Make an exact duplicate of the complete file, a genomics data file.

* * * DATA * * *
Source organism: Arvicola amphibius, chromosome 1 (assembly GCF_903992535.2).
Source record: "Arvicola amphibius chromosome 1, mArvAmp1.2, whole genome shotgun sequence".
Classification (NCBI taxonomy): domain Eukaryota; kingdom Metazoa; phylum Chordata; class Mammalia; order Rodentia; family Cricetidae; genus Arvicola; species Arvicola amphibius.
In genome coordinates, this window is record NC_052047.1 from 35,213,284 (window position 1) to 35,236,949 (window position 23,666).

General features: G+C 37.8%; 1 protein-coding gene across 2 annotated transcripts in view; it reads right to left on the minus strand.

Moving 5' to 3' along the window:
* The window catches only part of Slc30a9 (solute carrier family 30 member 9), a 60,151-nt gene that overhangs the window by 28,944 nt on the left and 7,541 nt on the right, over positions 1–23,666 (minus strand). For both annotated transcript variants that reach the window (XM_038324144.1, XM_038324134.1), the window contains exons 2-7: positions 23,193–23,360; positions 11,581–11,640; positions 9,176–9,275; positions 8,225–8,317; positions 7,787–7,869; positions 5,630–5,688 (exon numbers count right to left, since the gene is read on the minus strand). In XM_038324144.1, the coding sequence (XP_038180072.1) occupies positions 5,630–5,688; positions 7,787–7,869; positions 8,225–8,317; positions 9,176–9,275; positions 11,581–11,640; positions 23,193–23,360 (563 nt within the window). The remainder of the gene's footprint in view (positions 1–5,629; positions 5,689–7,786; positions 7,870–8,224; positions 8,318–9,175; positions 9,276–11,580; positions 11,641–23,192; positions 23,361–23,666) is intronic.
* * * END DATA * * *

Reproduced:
Source organism: Arvicola amphibius, chromosome 1 (assembly GCF_903992535.2).
Source record: "Arvicola amphibius chromosome 1, mArvAmp1.2, whole genome shotgun sequence".
Classification (NCBI taxonomy): domain Eukaryota; kingdom Metazoa; phylum Chordata; class Mammalia; order Rodentia; family Cricetidae; genus Arvicola; species Arvicola amphibius.
In genome coordinates, this window is record NC_052047.1 from 35,213,284 (window position 1) to 35,236,949 (window position 23,666).

General features: G+C 37.8%; 1 protein-coding gene across 2 annotated transcripts in view; it reads right to left on the minus strand.

Moving 5' to 3' along the window:
* The window catches only part of Slc30a9 (solute carrier family 30 member 9), a 60,151-nt gene that overhangs the window by 28,944 nt on the left and 7,541 nt on the right, over positions 1–23,666 (minus strand). For both annotated transcript variants that reach the window (XM_038324144.1, XM_038324134.1), the window contains exons 2-7: positions 23,193–23,360; positions 11,581–11,640; positions 9,176–9,275; positions 8,225–8,317; positions 7,787–7,869; positions 5,630–5,688 (exon numbers count right to left, since the gene is read on the minus strand). In XM_038324144.1, the coding sequence (XP_038180072.1) occupies positions 5,630–5,688; positions 7,787–7,869; positions 8,225–8,317; positions 9,176–9,275; positions 11,581–11,640; positions 23,193–23,360 (563 nt within the window). The remainder of the gene's footprint in view (positions 1–5,629; positions 5,689–7,786; positions 7,870–8,224; positions 8,318–9,175; positions 9,276–11,580; positions 11,641–23,192; positions 23,361–23,666) is intronic.